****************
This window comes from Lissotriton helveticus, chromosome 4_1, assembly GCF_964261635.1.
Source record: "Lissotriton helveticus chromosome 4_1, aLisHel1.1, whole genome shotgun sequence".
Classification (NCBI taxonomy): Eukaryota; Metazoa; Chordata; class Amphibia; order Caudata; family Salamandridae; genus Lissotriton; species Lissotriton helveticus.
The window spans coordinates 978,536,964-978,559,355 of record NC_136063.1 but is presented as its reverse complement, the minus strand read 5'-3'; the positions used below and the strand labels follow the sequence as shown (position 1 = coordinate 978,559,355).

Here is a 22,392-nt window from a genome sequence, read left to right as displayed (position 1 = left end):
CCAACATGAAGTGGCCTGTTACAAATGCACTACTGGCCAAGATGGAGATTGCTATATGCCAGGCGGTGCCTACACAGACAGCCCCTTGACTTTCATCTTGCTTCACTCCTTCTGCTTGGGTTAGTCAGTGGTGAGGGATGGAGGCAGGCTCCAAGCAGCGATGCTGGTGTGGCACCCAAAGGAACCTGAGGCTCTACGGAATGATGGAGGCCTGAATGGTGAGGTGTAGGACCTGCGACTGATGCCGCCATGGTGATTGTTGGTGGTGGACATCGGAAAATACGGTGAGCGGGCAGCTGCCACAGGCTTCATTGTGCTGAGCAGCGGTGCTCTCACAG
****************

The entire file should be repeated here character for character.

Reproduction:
This window comes from Lissotriton helveticus, chromosome 4_1, assembly GCF_964261635.1.
Source record: "Lissotriton helveticus chromosome 4_1, aLisHel1.1, whole genome shotgun sequence".
Classification (NCBI taxonomy): Eukaryota; Metazoa; Chordata; class Amphibia; order Caudata; family Salamandridae; genus Lissotriton; species Lissotriton helveticus.
The window spans coordinates 978,536,964-978,559,355 of record NC_136063.1 but is presented as its reverse complement, the minus strand read 5'-3'; the positions used below and the strand labels follow the sequence as shown (position 1 = coordinate 978,559,355).

Here is a 22,392-nt window from a genome sequence, read left to right as displayed (position 1 = left end):
CCAACATGAAGTGGCCTGTTACAAATGCACTACTGGCCAAGATGGAGATTGCTATATGCCAGGCGGTGCCTACACAGACAGCCCCTTGACTTTCATCTTGCTTCACTCCTTCTGCTTGGGTTAGTCAGTGGTGAGGGATGGAGGCAGGCTCCAAGCAGCGATGCTGGTGTGGCACCCAAAGGAACCTGAGGCTCTACGGAATGATGGAGGCCTGAATGGTGAGGTGTAGGACCTGCGACTGATGCCGCCATGGTGATTGTTGGTGGTGGACATCGGAAAATACGGTGAGCGGGCAGCTGCCACAGGCTTCATTGTGCTGAGCAGCGGTGCTCTCACAG